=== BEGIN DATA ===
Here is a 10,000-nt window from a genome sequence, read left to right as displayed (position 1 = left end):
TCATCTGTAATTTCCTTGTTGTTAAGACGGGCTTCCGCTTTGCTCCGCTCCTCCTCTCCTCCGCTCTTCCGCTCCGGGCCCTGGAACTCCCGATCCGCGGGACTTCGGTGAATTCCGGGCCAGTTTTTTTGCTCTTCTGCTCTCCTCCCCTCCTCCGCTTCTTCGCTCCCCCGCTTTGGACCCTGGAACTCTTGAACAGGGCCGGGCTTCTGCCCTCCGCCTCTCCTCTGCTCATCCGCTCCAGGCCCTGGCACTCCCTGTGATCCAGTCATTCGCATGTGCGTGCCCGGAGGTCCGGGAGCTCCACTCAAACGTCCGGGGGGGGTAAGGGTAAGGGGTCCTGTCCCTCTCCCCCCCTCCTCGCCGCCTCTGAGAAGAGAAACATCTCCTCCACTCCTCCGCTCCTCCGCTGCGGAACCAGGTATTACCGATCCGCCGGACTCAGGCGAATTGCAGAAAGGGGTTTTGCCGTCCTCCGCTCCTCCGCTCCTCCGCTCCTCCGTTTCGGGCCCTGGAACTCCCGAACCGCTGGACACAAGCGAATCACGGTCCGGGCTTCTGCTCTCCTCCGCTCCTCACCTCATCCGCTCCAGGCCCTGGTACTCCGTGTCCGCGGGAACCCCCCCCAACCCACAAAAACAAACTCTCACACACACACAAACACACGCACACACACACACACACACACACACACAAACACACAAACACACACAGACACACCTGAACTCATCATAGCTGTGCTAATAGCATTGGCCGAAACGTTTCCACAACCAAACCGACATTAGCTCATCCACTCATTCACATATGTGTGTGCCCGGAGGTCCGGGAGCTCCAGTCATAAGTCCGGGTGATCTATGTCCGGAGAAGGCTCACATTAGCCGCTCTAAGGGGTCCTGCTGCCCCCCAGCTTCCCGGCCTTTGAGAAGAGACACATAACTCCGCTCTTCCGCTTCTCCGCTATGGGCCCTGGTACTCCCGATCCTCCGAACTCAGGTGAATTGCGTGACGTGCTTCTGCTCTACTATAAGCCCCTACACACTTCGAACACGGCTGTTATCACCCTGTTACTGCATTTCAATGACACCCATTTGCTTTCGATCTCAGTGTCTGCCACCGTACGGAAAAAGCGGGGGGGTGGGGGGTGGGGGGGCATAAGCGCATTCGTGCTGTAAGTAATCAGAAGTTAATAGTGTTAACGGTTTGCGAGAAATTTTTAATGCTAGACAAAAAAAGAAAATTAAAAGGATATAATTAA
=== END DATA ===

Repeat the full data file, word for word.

Here is a 10,000-nt window from a genome sequence, read left to right as displayed (position 1 = left end):
TCATCTGTAATTTCCTTGTTGTTAAGACGGGCTTCCGCTTTGCTCCGCTCCTCCTCTCCTCCGCTCTTCCGCTCCGGGCCCTGGAACTCCCGATCCGCGGGACTTCGGTGAATTCCGGGCCAGTTTTTTTGCTCTTCTGCTCTCCTCCCCTCCTCCGCTTCTTCGCTCCCCCGCTTTGGACCCTGGAACTCTTGAACAGGGCCGGGCTTCTGCCCTCCGCCTCTCCTCTGCTCATCCGCTCCAGGCCCTGGCACTCCCTGTGATCCAGTCATTCGCATGTGCGTGCCCGGAGGTCCGGGAGCTCCACTCAAACGTCCGGGGGGGGTAAGGGTAAGGGGTCCTGTCCCTCTCCCCCCCTCCTCGCCGCCTCTGAGAAGAGAAACATCTCCTCCACTCCTCCGCTCCTCCGCTGCGGAACCAGGTATTACCGATCCGCCGGACTCAGGCGAATTGCAGAAAGGGGTTTTGCCGTCCTCCGCTCCTCCGCTCCTCCGCTCCTCCGTTTCGGGCCCTGGAACTCCCGAACCGCTGGACACAAGCGAATCACGGTCCGGGCTTCTGCTCTCCTCCGCTCCTCACCTCATCCGCTCCAGGCCCTGGTACTCCGTGTCCGCGGGAACCCCCCCCAACCCACAAAAACAAACTCTCACACACACACAAACACACGCACACACACACACACACACACACACACAAACACACAAACACACACAGACACACCTGAACTCATCATAGCTGTGCTAATAGCATTGGCCGAAACGTTTCCACAACCAAACCGACATTAGCTCATCCACTCATTCACATATGTGTGTGCCCGGAGGTCCGGGAGCTCCAGTCATAAGTCCGGGTGATCTATGTCCGGAGAAGGCTCACATTAGCCGCTCTAAGGGGTCCTGCTGCCCCCCAGCTTCCCGGCCTTTGAGAAGAGACACATAACTCCGCTCTTCCGCTTCTCCGCTATGGGCCCTGGTACTCCCGATCCTCCGAACTCAGGTGAATTGCGTGACGTGCTTCTGCTCTACTATAAGCCCCTACACACTTCGAACACGGCTGTTATCACCCTGTTACTGCATTTCAATGACACCCATTTGCTTTCGATCTCAGTGTCTGCCACCGTACGGAAAAAGCGGGGGGGTGGGGGGTGGGGGGGCATAAGCGCATTCGTGCTGTAAGTAATCAGAAGTTAATAGTGTTAACGGTTTGCGAGAAATTTTTAATGCTAGACAAAAAAAGAAAATTAAAAGGATATAATTAA